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Home » What's New » Handling Some Frequently Encountered Eye Injuries

Handling Some Frequently Encountered Eye Injuries


Eye injuries come in many shapes and sizes, some more serious than others. Some might necessitate emergency treatment and immediate care by an eye care practitioner, while others can be taken care of at home. Follow this guide to routine eye injuries, to determine your next move following an eye emergency. Remember that common sense safety measures such as wearing protective goggles may be the most effective way to ensure healthy eyes.


A corneal abrasion or scratched eye is not something to mess around with. It can cause serious harm in a short amount of time and potentially end in vision loss. Scratches are often the result of a poke in the eye, or rubbing the eye when there is dust in it. Because a scratch can open your eye to fungal infection it's crucial that you contact your eye care practitioner or an urgent care office. The best care for a corneal abrasion is to keep it loosely closed and to visit your optician as soon as possible to inspect it. Rubbing the eye will only cause more harm and patching the eye can give bacteria a place to grow.


A chemical burn is another serious type of eye injury. It is often frightening when your are splashed in the eye by an unknown substance. The first thing to figure out is which substance went into your eye. A chemical's fundamental composition can make a huge difference. While acids can result in substantial swelling and pain, they can be rinsed out fairly quickly. However, alkali chemicals that are bases can be more serious but may not appear to be because they don't result in as much initial stinging or redness as acids.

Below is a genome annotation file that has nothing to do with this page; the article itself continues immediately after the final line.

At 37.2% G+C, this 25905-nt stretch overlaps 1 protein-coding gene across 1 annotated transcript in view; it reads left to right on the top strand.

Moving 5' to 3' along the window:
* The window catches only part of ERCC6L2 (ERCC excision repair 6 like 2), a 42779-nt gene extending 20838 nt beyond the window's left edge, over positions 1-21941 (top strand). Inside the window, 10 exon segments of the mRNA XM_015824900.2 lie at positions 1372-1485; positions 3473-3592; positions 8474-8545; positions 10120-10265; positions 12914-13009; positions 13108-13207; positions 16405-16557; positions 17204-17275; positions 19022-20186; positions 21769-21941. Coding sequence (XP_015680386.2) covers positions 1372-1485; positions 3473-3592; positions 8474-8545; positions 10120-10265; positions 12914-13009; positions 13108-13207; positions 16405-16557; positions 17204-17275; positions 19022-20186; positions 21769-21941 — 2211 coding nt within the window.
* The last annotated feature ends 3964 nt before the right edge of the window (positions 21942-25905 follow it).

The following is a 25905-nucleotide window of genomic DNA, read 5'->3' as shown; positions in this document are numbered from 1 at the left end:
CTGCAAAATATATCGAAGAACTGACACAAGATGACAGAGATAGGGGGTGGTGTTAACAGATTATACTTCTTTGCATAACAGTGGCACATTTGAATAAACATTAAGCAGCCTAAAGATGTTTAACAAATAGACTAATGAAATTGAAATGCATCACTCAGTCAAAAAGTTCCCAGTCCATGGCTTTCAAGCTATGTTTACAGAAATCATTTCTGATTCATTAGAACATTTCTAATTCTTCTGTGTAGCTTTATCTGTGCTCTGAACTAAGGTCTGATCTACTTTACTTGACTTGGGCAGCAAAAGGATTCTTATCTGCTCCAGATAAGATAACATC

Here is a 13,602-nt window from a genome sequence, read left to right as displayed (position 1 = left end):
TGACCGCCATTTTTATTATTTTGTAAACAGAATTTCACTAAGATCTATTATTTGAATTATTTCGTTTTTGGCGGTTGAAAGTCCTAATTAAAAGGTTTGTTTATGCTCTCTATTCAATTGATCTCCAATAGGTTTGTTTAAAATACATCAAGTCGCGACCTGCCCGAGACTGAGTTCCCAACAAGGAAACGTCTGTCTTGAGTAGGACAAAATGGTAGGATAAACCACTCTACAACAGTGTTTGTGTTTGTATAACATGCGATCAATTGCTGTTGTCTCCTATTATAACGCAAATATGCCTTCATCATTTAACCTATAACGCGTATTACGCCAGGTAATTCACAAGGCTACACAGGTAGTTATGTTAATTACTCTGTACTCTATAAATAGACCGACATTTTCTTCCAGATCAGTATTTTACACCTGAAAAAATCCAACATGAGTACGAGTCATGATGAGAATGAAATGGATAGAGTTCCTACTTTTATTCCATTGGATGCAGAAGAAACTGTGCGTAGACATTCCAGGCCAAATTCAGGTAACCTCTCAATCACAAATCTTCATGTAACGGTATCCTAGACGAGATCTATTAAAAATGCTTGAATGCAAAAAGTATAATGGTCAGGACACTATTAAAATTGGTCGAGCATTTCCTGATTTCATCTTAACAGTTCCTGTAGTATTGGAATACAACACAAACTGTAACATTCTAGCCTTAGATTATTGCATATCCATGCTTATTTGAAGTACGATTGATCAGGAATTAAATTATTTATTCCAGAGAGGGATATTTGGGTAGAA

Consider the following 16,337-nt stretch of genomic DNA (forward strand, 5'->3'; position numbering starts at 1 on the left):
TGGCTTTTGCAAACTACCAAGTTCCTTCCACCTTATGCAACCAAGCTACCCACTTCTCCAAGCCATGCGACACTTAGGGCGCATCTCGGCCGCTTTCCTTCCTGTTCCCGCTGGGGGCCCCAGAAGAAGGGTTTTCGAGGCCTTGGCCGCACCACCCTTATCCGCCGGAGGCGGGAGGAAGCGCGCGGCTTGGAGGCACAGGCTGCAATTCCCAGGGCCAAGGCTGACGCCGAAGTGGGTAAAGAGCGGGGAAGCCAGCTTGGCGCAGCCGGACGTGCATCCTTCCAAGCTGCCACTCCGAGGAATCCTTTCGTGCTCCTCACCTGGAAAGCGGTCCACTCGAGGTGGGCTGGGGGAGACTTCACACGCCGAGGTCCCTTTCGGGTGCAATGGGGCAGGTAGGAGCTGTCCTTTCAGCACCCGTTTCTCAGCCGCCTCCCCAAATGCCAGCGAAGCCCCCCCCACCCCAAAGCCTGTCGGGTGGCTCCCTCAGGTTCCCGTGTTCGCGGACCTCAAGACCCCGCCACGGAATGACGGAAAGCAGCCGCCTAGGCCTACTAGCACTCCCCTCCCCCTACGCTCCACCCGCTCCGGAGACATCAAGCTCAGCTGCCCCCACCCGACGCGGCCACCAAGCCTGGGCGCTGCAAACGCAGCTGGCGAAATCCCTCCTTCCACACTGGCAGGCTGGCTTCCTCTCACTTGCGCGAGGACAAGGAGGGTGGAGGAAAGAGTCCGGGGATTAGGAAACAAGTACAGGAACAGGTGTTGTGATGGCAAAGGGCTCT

While no one ever wants to think about a serious eye injury, it's advisable to have a plan for what to do in such circumstances. By following these guidelines you can feel confident that you'll know how to deal with most routine eye injuries. Of course, extra safety precautions can help you avoid this type of injuries from the get go so consult with your optometrist about preventative eye care options!

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